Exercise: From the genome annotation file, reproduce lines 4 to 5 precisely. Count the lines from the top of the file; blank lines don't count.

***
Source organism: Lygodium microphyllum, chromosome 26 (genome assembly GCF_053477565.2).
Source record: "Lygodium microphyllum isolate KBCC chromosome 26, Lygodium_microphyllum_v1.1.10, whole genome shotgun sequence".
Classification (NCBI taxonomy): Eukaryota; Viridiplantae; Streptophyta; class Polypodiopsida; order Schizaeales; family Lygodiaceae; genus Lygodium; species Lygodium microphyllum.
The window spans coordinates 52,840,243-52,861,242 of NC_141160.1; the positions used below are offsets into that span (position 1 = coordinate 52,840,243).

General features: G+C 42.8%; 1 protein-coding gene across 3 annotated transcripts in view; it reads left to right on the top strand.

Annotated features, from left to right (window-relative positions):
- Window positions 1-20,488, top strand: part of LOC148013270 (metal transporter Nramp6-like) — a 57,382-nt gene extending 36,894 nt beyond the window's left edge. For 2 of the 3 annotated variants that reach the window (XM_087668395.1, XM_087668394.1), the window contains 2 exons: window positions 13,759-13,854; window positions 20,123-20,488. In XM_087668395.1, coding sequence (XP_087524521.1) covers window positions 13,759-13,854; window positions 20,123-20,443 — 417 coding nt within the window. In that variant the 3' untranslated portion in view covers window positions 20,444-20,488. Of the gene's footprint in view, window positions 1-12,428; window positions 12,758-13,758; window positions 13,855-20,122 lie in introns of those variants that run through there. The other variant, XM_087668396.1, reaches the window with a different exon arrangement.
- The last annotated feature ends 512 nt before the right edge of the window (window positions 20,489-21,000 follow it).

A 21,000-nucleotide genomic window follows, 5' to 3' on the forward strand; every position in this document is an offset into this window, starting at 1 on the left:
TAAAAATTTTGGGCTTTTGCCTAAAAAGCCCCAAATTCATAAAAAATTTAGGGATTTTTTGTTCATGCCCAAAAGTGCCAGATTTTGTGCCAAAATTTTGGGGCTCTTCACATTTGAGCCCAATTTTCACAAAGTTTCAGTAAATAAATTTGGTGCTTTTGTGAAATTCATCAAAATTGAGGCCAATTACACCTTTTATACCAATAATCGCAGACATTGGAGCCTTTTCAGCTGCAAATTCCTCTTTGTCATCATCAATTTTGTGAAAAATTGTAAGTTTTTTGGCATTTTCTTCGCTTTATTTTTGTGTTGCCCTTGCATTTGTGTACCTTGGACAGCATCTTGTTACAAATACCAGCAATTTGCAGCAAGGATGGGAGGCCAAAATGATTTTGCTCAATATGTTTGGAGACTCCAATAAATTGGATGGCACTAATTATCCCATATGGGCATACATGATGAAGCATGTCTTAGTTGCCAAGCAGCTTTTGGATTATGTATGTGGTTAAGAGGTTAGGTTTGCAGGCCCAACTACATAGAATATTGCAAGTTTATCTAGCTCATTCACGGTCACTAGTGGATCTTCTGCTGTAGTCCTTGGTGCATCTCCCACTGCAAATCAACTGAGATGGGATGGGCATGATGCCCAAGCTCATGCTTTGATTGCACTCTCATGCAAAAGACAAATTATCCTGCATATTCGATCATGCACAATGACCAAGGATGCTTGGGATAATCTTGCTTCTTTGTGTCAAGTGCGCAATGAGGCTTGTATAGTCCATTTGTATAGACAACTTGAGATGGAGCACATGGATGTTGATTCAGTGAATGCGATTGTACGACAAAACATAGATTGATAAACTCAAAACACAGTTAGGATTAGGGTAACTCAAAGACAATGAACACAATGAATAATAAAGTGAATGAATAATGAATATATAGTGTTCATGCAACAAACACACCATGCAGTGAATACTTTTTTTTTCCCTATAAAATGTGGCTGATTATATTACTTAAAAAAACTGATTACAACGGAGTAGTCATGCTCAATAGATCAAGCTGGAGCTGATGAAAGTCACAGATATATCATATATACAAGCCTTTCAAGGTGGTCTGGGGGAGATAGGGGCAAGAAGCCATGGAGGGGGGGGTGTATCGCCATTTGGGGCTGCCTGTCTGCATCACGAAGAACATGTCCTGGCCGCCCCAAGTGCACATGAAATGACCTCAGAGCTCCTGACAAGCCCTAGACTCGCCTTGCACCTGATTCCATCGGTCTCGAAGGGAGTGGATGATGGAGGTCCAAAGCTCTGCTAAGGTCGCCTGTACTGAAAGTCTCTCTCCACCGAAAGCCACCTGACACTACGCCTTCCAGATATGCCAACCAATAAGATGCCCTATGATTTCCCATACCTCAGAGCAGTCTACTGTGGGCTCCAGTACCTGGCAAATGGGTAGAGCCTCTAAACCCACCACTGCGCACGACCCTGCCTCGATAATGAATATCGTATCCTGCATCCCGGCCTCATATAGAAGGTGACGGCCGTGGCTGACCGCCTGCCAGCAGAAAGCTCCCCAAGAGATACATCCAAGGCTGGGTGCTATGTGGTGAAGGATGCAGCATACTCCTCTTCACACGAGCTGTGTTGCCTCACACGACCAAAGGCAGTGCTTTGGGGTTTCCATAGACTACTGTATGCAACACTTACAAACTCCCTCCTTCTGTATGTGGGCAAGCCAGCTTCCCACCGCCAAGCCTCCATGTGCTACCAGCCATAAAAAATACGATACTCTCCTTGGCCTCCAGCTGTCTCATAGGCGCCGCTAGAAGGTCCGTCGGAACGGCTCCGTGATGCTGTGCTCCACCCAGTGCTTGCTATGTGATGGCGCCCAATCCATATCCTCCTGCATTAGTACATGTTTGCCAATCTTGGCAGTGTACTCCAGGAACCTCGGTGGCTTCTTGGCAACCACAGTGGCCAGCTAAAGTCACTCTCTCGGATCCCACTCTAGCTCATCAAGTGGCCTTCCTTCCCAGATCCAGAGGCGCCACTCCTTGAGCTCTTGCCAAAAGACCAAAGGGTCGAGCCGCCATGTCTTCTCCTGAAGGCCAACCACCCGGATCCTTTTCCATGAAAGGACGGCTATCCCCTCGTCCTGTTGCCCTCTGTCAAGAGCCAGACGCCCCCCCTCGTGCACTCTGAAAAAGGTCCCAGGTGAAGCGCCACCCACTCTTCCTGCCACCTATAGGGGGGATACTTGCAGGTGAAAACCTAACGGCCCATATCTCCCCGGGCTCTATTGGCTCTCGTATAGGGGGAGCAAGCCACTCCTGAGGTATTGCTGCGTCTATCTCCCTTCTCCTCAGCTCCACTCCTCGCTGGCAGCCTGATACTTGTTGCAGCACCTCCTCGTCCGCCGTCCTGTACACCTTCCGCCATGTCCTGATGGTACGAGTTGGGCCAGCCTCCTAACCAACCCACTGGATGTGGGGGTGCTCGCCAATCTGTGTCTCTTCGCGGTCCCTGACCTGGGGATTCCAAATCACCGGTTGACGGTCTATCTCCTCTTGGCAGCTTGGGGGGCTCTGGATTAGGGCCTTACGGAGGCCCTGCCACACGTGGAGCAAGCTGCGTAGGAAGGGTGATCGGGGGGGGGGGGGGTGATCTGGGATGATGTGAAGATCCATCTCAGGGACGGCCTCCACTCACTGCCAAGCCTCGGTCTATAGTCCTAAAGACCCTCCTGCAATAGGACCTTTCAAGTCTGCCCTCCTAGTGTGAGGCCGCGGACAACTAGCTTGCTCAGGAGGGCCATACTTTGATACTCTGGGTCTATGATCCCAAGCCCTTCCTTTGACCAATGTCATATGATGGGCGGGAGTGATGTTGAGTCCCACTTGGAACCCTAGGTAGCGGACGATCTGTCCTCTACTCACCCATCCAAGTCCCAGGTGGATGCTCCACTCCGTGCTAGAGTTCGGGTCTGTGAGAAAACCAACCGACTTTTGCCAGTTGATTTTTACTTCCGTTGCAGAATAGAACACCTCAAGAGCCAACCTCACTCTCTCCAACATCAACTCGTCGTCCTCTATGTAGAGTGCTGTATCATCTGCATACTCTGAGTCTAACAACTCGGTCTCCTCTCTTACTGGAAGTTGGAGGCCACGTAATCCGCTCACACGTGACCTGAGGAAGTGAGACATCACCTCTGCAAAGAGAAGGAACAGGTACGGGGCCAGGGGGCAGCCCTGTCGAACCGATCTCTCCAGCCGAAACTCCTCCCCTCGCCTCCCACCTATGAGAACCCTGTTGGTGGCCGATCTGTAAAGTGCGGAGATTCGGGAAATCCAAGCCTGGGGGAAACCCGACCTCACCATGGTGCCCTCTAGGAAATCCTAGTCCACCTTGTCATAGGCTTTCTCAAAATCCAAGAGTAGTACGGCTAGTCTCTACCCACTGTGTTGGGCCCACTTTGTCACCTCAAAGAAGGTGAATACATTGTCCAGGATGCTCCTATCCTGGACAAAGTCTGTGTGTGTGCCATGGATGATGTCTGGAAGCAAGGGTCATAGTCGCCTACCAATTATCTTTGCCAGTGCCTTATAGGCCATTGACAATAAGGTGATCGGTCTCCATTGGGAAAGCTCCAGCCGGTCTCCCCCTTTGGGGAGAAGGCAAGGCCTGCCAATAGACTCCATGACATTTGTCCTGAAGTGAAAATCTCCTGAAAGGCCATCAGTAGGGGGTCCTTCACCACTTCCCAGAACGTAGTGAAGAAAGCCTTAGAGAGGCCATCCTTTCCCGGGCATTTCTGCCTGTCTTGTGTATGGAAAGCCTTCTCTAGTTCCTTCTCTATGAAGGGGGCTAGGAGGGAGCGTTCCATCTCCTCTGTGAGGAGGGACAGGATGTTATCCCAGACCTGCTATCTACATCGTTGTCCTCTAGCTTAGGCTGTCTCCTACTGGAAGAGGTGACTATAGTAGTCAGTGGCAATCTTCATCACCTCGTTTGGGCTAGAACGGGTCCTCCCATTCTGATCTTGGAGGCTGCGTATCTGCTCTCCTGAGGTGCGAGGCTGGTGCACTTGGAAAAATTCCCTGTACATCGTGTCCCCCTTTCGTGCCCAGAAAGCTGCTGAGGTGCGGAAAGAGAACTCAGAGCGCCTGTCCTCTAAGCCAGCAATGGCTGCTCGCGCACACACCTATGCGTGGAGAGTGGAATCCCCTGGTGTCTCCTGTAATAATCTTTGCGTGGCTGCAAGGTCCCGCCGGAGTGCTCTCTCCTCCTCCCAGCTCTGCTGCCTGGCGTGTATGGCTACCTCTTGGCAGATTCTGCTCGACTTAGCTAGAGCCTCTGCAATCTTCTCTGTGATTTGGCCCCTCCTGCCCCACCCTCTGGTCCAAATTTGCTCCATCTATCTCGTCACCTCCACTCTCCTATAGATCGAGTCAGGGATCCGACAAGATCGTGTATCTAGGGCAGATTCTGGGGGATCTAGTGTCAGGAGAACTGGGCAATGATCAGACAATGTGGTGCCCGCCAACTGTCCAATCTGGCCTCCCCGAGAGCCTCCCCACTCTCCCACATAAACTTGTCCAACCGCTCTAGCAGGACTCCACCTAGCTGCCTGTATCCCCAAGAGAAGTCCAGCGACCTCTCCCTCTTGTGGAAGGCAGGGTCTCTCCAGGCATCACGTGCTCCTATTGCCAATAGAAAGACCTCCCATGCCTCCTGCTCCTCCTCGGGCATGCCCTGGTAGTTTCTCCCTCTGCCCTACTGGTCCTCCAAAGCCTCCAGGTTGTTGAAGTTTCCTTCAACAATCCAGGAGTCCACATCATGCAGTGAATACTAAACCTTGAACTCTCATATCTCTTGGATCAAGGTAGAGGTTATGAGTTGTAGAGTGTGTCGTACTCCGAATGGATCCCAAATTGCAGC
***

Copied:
The window spans coordinates 52,840,243-52,861,242 of NC_141160.1; the positions used below are offsets into that span (position 1 = coordinate 52,840,243).

General features: G+C 42.8%; 1 protein-coding gene across 3 annotated transcripts in view; it reads left to right on the top strand.